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Tuesday, July 21, 2015

Bissan Rafe

Bissan Rafe--a work in progress.                
Maoja, The Surge, 2014. Bissan Rafe,
one of her more recent works.
I'm always leery in writing about young artists. As I've explained before, I consider them, their art, and their careers to be "works in progress," who are best put off until they've matured. How do I define young artists? Well, first of all the must be younger than I am, though I must confess, I've covered any number of artists in that category. I'm especially reluctant to write about artists young enough to be my son or daughter, though I've made a few exceptions there too. Bissan Rafe, however is really young, born in 1986, she's not yet thirty. That makes her young enough to almost be my granddaughter. Moreover, she and her art are very much a "work in progress." But, having said that, despite her precocious age, I'm impressed by her progress, not to mention her potential. In short, I like her work. Though born and raised near Houston, Texas, this young lady has lived, worked, and exhibited all over the world. Her studio is currently in the Netherlands, but she's also spent considerable time in Japan, Italy, Portugal, Germany, England, and Palestine.
The cover Bissan Rafe designed for her album of Japanese music.
The Stellar Abyss, 2010, Bissan Rafe
It was the Palestinian connection which first caught my eye, bringing her more than a cursory glance. I don't think I've ever written about a Palestinian artist before. And though thoroughly American, she seems to identify with the Palestinian cause to the point of being termed a hyphenated "American-Palestinian" painter. And while she's probably best known for her paintings sympathetic to the Palestinian struggle for a homeland, Rafe is also an accomplished fictional writer, song writer, poet, designer, animator, and filmmaker. She also teaches art classes. Often Ms. Rafe mixes her talents, as seen in her album cover for Hypnotic (above). Her painting, The Stellar Abyss (left) from 2010, she has used to illustrate the work of the Palestinian writer, Jason Forbus (A Child Far Away). It's far and away my favorite of all her paintings.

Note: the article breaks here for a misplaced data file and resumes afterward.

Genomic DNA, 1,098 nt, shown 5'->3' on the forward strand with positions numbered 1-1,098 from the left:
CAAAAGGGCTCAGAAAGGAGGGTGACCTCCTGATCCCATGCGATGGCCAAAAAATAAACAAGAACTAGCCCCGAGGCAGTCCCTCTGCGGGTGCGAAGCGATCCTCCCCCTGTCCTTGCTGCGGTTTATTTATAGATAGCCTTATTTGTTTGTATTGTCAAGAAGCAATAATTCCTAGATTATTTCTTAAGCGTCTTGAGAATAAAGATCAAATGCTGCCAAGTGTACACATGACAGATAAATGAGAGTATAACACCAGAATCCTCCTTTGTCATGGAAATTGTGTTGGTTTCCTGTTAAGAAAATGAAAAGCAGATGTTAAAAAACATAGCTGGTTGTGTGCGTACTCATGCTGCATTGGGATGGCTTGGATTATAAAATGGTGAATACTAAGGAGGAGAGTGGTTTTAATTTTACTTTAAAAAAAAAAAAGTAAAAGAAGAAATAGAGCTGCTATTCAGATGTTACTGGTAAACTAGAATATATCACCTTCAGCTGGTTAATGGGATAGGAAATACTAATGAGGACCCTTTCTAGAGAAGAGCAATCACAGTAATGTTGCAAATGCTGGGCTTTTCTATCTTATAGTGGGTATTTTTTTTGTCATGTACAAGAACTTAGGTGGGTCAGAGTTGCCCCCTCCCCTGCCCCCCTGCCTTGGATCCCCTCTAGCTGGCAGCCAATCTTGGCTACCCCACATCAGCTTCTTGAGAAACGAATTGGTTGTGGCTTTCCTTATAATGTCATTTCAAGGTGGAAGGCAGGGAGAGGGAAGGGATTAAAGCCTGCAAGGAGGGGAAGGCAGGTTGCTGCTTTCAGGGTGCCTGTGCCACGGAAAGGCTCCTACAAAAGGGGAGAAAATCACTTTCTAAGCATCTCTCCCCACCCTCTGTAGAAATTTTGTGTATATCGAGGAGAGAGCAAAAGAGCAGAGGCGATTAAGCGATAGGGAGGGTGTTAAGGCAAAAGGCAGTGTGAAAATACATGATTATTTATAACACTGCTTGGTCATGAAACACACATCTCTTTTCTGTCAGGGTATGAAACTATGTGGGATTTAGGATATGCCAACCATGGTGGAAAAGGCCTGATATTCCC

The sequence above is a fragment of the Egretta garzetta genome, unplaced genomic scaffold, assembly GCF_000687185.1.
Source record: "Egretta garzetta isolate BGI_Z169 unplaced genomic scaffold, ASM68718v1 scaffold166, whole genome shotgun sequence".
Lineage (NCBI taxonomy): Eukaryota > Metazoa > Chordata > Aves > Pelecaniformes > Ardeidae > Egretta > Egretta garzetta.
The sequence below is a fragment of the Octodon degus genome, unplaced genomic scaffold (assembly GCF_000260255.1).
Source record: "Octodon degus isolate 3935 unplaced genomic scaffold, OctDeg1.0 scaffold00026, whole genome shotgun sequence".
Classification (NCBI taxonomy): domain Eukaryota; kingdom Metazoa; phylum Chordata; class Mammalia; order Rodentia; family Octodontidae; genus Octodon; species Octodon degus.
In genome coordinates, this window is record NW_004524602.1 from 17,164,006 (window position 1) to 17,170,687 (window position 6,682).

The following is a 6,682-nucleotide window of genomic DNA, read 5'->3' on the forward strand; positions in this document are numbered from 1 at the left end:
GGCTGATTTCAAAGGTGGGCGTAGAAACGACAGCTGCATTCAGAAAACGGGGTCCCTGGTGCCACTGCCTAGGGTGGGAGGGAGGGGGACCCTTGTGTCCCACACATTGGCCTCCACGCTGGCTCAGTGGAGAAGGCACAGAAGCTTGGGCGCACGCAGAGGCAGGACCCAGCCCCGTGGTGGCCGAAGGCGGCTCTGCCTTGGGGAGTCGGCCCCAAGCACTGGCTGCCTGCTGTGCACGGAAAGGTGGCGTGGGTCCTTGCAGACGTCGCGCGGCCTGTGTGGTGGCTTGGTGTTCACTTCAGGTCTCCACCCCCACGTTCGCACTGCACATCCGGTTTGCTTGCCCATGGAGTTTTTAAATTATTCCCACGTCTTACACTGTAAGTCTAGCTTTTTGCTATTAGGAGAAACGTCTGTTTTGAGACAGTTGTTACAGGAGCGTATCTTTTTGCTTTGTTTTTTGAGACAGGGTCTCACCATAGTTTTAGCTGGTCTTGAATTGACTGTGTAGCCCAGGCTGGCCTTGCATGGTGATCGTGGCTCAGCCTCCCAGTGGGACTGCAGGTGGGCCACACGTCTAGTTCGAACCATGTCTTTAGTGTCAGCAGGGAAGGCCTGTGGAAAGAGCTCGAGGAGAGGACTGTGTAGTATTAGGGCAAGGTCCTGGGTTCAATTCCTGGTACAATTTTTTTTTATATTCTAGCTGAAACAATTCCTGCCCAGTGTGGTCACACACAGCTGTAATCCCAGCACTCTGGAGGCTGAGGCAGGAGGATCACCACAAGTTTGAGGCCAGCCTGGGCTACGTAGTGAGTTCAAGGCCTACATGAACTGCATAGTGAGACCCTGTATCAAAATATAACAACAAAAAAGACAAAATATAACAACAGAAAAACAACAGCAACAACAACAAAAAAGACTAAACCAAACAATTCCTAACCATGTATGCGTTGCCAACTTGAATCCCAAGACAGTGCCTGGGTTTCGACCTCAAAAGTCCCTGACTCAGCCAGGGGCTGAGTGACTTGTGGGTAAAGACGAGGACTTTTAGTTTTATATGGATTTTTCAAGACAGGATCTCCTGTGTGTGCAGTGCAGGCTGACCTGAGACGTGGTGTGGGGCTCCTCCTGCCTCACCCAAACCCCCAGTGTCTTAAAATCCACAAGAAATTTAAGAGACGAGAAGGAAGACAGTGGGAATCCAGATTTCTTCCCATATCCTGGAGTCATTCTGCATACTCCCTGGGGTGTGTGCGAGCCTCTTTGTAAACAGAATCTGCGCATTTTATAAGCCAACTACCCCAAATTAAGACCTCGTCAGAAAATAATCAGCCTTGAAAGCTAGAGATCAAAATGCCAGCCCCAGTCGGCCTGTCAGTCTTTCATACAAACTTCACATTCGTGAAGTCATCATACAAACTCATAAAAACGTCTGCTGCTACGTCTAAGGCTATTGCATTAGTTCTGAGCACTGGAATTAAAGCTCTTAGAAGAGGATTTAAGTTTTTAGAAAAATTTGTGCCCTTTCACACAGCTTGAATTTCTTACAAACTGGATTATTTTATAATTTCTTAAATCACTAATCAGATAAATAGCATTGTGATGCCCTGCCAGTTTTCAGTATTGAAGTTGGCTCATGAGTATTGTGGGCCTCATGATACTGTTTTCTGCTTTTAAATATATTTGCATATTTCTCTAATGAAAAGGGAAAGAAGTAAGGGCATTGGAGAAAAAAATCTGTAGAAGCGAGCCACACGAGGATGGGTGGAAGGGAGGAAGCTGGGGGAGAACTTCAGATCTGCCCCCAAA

Fishbone Calcium, Bissan Rafe
Gaza, Bissan Rafe

At first glance several of Rafe's paintings appear to fall into the realm of Abstract Expressionism; but just when you think you have her pegged, a new vision of objective content emerge. Study the image, Gaza (above, right). Search for the eyes peering out from just beneath the helmet. A masked Palestinian fighter emerges, the tip of his nose and lower face covered against the dust and dirt of combat (or, perhaps, to protect his identity). Rafe's Palestina I (below left) and Palestina II (below, right) delve into the civilian presence in the continuing conflict, specifically the plight of the wives, widows, and orphans who daily find themselves living on the brink of survival in a war zone.

Palestina I, Bissan Rafe
Palestina II, Bissan Rafe
Palestina, Bissan Rafe


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